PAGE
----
Algeria’s situation contrasts sharply with the situation at its western neighbour Morocco where the no-frills segment conquered an approximate 35% capacity share in terms of seats deployed on international routes. Morocco has an Open Skies agreement with the European Union, and this explains the high market penetration of LCC on international routes, but Algeria’s eastern neighbour Tunisia has no such ASA in place and LCCs still produce just 8% of seats flown to/from the country. Western Europe is the main market for these three north African countries.
As a majority state-owned airline in North Africa, Tunisair has retained most of the flag carrier privileges that are cemented in the 1944 Chicago Convention, but those protectionist practices run counter to the present realities of passengers wanting choice and low fares. It is only natural that Tunisair defends its flag carrier status and historic market share, yet its lax attitude to take out legacy waste makes it ill-prepared for an Open Skies with the European Union or other Maghreb countries.
Tunisair deploys about 70% of its weekly seat capacity on routes to Western Europe and it has a 55% to 68% share of all one-way seats flown between Tunisia and Western Europe depending the high or low season. This is likely to decrease under an Open Skies with the EU and this in turn could lead to a further erosion of Tunisair’s financial results.
Europe’s largest airline group has decided to further revise full-year capacity growth downwards to 0.5% and rigorously pursue its SCORE restructuring programme to protect yield and combat the dire operating environment marked by economic uncertainties in Europe, a night-flight ban at its main hub in Frankfurt, increased air traffic taxes and above all high fuel prices. Lufthansa Group’s decision follows an unsatisfactory performance in 1H2012 in its passenger airline business segment, which recorded an operating loss of EUR179 million, widening the EUR100 million operating loss recorded in the year-ago period despite a 7.2% increase in revenue to EUR11.2 billion.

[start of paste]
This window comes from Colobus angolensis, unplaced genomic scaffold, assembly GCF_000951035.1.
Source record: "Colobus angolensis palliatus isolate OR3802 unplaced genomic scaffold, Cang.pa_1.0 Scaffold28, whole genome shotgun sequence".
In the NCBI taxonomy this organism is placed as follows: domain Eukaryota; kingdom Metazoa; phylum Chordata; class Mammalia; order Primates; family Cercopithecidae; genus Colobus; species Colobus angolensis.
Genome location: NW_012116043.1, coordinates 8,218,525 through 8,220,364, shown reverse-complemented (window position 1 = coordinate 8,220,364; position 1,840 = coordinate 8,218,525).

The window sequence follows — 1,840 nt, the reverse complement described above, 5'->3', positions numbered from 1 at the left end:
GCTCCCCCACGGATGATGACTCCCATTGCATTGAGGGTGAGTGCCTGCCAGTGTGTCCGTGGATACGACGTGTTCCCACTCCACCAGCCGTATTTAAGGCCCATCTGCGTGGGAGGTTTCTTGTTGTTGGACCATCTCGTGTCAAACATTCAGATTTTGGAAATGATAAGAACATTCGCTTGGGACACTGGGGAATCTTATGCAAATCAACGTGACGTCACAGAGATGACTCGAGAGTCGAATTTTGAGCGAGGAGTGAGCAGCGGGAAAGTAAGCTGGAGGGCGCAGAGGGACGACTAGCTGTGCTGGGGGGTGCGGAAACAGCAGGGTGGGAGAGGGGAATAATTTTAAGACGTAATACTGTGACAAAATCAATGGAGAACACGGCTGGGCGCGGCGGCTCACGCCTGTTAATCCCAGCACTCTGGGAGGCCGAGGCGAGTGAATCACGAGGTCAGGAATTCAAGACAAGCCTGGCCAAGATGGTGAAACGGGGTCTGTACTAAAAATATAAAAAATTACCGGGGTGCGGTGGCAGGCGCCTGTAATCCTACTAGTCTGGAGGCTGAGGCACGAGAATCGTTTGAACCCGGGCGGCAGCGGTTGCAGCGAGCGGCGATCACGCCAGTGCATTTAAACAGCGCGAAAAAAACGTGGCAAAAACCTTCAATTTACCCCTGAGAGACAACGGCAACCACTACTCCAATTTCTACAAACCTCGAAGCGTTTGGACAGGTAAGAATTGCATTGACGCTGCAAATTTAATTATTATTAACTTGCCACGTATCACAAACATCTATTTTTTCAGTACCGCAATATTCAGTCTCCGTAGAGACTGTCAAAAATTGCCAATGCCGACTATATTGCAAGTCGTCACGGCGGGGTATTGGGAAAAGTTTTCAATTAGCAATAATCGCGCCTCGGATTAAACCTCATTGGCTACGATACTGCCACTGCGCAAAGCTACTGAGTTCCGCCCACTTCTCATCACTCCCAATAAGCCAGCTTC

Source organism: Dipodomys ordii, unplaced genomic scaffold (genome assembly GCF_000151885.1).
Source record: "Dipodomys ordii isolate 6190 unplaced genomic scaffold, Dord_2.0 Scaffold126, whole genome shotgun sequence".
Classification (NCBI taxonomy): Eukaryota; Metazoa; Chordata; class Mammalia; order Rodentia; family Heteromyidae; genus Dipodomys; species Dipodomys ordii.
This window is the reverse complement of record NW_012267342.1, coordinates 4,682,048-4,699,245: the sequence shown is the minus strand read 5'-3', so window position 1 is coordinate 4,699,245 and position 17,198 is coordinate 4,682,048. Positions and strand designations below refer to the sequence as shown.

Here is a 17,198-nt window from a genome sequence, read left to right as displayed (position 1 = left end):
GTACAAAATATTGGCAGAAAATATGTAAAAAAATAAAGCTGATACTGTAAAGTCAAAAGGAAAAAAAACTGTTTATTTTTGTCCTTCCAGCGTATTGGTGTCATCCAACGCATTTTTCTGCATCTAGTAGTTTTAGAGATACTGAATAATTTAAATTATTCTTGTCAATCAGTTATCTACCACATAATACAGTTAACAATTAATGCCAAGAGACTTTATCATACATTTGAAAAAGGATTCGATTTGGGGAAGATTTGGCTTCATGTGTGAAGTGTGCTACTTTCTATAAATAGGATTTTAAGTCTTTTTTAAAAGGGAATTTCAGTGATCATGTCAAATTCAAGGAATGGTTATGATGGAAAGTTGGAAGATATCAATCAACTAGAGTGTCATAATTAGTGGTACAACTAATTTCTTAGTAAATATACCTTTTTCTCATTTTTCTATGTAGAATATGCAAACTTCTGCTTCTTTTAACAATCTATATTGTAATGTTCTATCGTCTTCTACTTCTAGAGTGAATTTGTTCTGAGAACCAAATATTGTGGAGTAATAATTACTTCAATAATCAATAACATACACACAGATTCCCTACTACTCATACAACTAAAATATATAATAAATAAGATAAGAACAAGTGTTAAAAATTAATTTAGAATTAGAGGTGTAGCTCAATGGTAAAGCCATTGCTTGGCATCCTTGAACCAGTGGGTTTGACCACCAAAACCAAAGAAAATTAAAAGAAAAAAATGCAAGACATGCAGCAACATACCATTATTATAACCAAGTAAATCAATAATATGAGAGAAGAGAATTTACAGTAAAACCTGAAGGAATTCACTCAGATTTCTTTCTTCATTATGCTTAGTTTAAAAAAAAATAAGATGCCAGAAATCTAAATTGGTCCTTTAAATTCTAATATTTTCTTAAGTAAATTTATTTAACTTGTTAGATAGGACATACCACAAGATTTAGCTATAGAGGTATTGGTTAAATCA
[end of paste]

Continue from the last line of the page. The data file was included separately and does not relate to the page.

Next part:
The Group’s airlines recorded diverging results and highlights the need to cut costs at its largest unit Lufthansa while simultaneously increasing synergies between the different airlines. Lufthansa German Airlines amassed a 1H2012 operating loss of EUR300 million (nearly double the EUR146 million operating deficit reported 1H2011) while SWISS and Austrian Airlines earned EUR48 million and EUR26 million, respectively. Austrian’s operating performance reflects the ruthless restructuring implemented by CEO Jaan Albrecht and the noteworthy turnaround is in contrast to the declining performance of Lufthansa Group’s long-standing star SWISS.
Europe’s largest no-frills carrier has unveiled plans to cut 34 weekly flights from its schedule to and from Morocco in a row over airport charges. The cut represents about 14% of its current capacity to/from Morocco and will result in Ryanair's capacity share in the Western Europe-Morocco market dropping 1 percentage point to about 16%. The new cut follows cuts implemented over the last nine months which have already reduced Ryanair’s share of capacity in the Western Europe-Morocco market by 4ppt from about 21% to 17%.
While relatively small in the broader Moroccan market, the new cuts are significant because Ryanair is the largest low-cost carrier in the country and is the second largest carrier in the key Morocco-Europe market. The dispute with Morocco’s state owned airports authority ONDA (Office National Des Aéroports) could potentially lead to further capacity cuts by Ryanair, leading to a potential drop in traffic at ONDA airports and impacting Morocco’s important tourism industry.